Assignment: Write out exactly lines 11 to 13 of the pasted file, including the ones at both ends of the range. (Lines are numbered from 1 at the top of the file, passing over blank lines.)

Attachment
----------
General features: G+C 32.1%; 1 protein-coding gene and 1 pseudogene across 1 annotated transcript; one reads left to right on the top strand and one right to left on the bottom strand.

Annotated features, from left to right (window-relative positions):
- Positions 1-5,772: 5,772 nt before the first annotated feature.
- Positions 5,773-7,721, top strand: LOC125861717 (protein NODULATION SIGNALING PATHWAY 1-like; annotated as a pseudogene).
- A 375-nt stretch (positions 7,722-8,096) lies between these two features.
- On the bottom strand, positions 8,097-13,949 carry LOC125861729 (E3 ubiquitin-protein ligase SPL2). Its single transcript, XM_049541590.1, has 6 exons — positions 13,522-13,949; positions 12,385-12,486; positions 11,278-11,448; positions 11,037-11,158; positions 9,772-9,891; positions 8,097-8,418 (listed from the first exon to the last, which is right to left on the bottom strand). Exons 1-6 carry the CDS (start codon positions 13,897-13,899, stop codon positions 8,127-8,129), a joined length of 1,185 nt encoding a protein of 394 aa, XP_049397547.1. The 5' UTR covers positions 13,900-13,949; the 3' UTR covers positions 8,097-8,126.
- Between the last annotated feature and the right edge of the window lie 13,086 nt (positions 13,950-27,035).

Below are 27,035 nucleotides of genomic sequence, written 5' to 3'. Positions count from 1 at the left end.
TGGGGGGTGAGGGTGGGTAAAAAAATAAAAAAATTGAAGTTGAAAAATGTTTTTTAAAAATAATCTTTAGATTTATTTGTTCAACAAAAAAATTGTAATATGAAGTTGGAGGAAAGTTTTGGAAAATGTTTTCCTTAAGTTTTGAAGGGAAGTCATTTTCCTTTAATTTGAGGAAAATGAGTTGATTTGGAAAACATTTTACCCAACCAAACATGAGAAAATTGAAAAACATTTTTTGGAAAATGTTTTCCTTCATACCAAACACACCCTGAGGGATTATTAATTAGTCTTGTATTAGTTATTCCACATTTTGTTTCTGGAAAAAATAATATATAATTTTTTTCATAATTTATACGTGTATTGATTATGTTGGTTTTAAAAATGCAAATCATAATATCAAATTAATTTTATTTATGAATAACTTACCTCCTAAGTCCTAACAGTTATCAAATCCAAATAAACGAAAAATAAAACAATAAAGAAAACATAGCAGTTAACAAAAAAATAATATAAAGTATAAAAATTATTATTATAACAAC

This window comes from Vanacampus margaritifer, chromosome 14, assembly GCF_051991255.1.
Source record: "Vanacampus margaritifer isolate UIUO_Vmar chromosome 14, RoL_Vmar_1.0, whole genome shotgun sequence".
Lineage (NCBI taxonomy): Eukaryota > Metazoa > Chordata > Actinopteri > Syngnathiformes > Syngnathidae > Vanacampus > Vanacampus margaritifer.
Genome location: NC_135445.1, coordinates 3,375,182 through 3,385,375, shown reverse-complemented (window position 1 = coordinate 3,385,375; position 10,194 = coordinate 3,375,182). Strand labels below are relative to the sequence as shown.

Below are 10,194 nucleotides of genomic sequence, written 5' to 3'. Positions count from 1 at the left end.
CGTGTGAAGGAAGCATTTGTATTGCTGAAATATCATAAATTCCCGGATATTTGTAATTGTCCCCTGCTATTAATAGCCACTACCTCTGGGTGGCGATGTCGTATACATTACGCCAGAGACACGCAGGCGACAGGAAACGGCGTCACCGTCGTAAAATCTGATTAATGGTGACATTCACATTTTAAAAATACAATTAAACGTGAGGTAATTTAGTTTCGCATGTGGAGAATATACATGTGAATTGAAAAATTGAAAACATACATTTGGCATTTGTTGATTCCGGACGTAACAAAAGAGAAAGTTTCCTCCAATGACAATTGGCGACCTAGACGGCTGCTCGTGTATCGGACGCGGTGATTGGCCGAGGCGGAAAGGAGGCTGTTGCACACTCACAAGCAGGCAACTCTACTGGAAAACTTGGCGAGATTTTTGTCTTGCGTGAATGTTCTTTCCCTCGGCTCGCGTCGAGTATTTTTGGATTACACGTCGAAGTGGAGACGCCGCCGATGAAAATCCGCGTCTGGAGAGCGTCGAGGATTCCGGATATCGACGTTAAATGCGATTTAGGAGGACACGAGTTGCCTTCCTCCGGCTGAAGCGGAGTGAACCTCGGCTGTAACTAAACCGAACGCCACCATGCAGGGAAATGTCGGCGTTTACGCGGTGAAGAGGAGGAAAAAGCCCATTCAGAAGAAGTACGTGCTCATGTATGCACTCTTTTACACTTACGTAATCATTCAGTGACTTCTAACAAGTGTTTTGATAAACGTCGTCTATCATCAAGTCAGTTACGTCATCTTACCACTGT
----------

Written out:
Source record: "Vanacampus margaritifer isolate UIUO_Vmar chromosome 14, RoL_Vmar_1.0, whole genome shotgun sequence".
Lineage (NCBI taxonomy): Eukaryota > Metazoa > Chordata > Actinopteri > Syngnathiformes > Syngnathidae > Vanacampus > Vanacampus margaritifer.
Genome location: NC_135445.1, coordinates 3,375,182 through 3,385,375, shown reverse-complemented (window position 1 = coordinate 3,385,375; position 10,194 = coordinate 3,375,182). Strand labels below are relative to the sequence as shown.